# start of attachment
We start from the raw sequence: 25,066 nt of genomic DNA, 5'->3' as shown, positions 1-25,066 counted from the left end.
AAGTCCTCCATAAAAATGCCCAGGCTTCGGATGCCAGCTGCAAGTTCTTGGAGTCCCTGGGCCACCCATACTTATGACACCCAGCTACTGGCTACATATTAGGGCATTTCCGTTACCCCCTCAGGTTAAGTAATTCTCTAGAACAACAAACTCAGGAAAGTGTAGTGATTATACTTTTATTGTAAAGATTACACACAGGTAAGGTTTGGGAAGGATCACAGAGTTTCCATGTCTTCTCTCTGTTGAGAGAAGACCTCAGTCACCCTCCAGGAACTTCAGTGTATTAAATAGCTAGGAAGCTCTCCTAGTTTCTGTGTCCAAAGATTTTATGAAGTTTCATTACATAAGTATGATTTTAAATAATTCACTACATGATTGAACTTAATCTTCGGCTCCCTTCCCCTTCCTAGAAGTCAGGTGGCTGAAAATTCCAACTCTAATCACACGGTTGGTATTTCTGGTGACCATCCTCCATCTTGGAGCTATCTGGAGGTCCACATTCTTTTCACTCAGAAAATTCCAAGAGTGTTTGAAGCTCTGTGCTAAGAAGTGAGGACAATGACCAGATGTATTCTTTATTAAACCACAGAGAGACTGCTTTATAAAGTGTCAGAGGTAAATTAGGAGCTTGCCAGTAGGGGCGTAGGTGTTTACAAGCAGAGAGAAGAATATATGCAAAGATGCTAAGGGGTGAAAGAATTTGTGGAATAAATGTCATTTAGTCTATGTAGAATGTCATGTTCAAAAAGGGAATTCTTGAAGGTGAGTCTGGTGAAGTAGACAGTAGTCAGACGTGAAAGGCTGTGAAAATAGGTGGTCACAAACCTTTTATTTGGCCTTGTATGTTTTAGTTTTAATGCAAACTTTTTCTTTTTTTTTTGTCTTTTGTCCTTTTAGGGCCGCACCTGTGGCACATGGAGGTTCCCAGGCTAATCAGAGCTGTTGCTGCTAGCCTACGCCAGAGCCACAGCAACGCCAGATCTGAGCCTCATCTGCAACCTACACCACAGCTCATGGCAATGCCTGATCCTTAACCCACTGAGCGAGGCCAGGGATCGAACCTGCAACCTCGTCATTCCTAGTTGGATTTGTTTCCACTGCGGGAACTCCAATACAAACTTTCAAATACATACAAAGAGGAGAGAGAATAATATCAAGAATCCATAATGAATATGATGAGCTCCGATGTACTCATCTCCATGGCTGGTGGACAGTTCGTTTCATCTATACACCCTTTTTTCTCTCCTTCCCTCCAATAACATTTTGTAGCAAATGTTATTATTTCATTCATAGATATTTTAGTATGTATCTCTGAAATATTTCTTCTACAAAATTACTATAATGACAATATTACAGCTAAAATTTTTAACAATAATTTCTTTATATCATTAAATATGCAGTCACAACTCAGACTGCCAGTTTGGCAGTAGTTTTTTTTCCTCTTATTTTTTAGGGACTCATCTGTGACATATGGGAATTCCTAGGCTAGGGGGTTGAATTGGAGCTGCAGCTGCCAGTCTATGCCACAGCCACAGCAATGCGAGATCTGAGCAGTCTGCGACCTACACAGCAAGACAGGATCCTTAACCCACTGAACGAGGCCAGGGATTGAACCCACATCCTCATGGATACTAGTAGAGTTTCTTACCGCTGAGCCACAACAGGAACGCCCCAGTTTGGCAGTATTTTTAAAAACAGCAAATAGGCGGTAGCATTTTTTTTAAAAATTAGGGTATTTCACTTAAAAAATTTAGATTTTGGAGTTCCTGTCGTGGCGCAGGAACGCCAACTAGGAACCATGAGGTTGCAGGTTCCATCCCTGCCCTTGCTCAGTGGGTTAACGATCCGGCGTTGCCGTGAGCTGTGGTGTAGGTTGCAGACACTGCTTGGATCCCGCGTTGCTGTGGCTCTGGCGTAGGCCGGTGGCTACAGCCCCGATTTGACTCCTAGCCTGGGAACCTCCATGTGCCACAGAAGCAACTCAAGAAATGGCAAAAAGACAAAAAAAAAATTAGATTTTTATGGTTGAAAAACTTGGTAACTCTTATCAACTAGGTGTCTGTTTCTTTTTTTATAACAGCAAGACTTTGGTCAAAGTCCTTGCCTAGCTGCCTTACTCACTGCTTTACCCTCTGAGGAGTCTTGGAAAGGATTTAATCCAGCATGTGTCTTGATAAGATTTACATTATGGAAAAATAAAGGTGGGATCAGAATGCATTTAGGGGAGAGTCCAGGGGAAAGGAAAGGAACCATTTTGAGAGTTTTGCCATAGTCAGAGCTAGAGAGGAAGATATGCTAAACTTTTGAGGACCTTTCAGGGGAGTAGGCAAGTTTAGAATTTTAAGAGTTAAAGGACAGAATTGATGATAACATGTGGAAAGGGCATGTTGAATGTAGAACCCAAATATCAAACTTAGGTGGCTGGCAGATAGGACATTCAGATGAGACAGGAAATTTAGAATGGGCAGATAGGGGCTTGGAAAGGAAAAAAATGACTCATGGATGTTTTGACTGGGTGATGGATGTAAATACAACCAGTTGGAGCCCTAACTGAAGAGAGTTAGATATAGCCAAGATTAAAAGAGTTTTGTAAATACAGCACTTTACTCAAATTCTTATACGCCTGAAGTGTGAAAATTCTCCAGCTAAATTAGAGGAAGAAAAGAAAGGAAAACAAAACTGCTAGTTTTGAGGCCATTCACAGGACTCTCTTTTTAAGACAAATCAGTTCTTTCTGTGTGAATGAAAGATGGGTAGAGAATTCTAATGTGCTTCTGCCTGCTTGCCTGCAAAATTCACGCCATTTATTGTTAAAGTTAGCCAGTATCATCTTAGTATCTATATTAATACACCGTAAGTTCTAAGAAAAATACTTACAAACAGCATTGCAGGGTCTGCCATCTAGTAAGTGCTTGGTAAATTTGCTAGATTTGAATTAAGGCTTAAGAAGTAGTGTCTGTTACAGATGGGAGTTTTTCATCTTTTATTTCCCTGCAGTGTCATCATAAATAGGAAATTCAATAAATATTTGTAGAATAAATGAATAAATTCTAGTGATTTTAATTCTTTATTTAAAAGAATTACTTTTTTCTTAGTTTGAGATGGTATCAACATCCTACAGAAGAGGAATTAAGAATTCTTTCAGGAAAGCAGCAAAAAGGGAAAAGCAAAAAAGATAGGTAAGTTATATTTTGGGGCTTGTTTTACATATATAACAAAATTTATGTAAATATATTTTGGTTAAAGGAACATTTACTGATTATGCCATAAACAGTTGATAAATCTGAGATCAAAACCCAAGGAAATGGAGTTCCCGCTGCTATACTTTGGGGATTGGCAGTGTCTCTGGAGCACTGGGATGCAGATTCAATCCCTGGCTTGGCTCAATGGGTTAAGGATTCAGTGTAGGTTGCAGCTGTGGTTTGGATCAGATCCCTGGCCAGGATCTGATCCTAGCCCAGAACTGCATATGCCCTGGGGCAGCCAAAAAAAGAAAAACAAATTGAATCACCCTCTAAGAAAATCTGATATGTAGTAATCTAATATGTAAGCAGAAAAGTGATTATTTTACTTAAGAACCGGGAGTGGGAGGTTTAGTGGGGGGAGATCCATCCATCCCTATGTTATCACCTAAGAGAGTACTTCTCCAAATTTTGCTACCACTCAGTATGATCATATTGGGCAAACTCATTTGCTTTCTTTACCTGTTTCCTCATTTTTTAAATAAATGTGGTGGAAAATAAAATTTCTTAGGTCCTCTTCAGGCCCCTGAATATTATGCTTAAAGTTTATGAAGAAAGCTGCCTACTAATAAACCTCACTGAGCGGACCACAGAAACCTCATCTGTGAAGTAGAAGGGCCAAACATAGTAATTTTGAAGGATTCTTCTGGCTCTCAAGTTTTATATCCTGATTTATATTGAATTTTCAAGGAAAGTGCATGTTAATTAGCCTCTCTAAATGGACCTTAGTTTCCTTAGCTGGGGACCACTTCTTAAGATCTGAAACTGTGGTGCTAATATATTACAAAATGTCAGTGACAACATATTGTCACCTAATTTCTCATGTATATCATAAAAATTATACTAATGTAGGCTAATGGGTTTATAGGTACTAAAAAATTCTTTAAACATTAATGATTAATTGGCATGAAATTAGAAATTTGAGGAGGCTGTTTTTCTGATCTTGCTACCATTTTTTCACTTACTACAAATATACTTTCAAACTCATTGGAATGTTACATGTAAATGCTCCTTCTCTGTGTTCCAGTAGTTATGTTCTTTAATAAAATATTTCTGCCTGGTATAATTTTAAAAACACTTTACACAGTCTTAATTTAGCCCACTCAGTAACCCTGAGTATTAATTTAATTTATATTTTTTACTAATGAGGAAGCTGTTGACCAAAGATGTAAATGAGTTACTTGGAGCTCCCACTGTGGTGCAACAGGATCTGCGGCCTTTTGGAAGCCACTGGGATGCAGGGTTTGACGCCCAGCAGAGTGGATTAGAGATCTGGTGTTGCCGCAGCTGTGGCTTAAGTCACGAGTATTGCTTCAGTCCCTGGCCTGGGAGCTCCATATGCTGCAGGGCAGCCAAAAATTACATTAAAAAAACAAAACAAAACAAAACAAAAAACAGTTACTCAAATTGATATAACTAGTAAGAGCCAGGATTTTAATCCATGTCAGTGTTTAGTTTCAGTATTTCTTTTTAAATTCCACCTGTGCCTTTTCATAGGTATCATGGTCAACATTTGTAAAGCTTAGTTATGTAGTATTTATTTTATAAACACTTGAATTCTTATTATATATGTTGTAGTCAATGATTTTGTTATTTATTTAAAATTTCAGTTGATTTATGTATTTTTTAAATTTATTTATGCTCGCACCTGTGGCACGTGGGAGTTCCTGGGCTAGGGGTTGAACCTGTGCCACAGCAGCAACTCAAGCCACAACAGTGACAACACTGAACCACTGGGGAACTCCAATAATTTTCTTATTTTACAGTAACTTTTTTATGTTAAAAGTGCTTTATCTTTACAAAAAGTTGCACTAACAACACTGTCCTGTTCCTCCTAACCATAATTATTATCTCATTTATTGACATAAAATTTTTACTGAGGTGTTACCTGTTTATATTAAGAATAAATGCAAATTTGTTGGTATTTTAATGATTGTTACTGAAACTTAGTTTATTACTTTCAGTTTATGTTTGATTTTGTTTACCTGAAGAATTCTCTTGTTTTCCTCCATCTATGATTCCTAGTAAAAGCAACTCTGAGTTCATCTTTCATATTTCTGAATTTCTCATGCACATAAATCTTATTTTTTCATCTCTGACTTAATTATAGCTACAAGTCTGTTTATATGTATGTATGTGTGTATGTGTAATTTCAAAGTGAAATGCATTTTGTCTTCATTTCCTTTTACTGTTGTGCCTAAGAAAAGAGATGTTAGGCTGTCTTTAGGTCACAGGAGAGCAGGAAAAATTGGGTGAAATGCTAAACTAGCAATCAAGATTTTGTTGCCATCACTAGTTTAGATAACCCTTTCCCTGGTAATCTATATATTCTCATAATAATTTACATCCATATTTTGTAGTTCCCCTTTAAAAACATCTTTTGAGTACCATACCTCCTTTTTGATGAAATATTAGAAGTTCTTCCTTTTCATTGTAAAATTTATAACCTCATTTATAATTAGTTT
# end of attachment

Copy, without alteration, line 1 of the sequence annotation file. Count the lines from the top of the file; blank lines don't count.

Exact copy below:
We start from the raw sequence: 25,066 nt of genomic DNA, 5'->3' as shown, positions 1-25,066 counted from the left end.